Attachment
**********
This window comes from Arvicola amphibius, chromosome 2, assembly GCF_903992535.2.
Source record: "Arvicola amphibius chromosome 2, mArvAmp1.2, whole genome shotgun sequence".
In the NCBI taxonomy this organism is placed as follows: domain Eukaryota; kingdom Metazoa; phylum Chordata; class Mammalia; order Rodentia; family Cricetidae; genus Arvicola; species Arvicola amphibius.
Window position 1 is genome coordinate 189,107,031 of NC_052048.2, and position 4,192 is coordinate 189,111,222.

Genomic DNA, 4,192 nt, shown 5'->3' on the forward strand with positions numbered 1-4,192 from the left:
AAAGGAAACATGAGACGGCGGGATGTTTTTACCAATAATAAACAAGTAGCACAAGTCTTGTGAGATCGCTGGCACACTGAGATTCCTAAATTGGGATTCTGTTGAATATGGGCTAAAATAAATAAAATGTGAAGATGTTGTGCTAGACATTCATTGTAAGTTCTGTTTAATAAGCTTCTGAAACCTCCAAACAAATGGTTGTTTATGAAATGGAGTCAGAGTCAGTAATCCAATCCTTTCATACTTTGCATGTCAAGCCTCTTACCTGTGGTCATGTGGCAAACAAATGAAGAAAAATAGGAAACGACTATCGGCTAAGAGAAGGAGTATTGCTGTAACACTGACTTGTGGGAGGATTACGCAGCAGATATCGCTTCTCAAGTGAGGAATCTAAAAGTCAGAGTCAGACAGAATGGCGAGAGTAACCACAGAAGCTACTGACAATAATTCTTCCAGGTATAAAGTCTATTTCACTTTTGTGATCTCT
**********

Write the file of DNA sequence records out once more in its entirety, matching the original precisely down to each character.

This window comes from Arvicola amphibius, chromosome 2, assembly GCF_903992535.2.
Source record: "Arvicola amphibius chromosome 2, mArvAmp1.2, whole genome shotgun sequence".
In the NCBI taxonomy this organism is placed as follows: domain Eukaryota; kingdom Metazoa; phylum Chordata; class Mammalia; order Rodentia; family Cricetidae; genus Arvicola; species Arvicola amphibius.
Window position 1 is genome coordinate 189,107,031 of NC_052048.2, and position 4,192 is coordinate 189,111,222.

Genomic DNA, 4,192 nt, shown 5'->3' on the forward strand with positions numbered 1-4,192 from the left:
AAAGGAAACATGAGACGGCGGGATGTTTTTACCAATAATAAACAAGTAGCACAAGTCTTGTGAGATCGCTGGCACACTGAGATTCCTAAATTGGGATTCTGTTGAATATGGGCTAAAATAAATAAAATGTGAAGATGTTGTGCTAGACATTCATTGTAAGTTCTGTTTAATAAGCTTCTGAAACCTCCAAACAAATGGTTGTTTATGAAATGGAGTCAGAGTCAGTAATCCAATCCTTTCATACTTTGCATGTCAAGCCTCTTACCTGTGGTCATGTGGCAAACAAATGAAGAAAAATAGGAAACGACTATCGGCTAAGAGAAGGAGTATTGCTGTAACACTGACTTGTGGGAGGATTACGCAGCAGATATCGCTTCTCAAGTGAGGAATCTAAAAGTCAGAGTCAGACAGAATGGCGAGAGTAACCACAGAAGCTACTGACAATAATTCTTCCAGGTATAAAGTCTATTTCACTTTTGTGATCTCT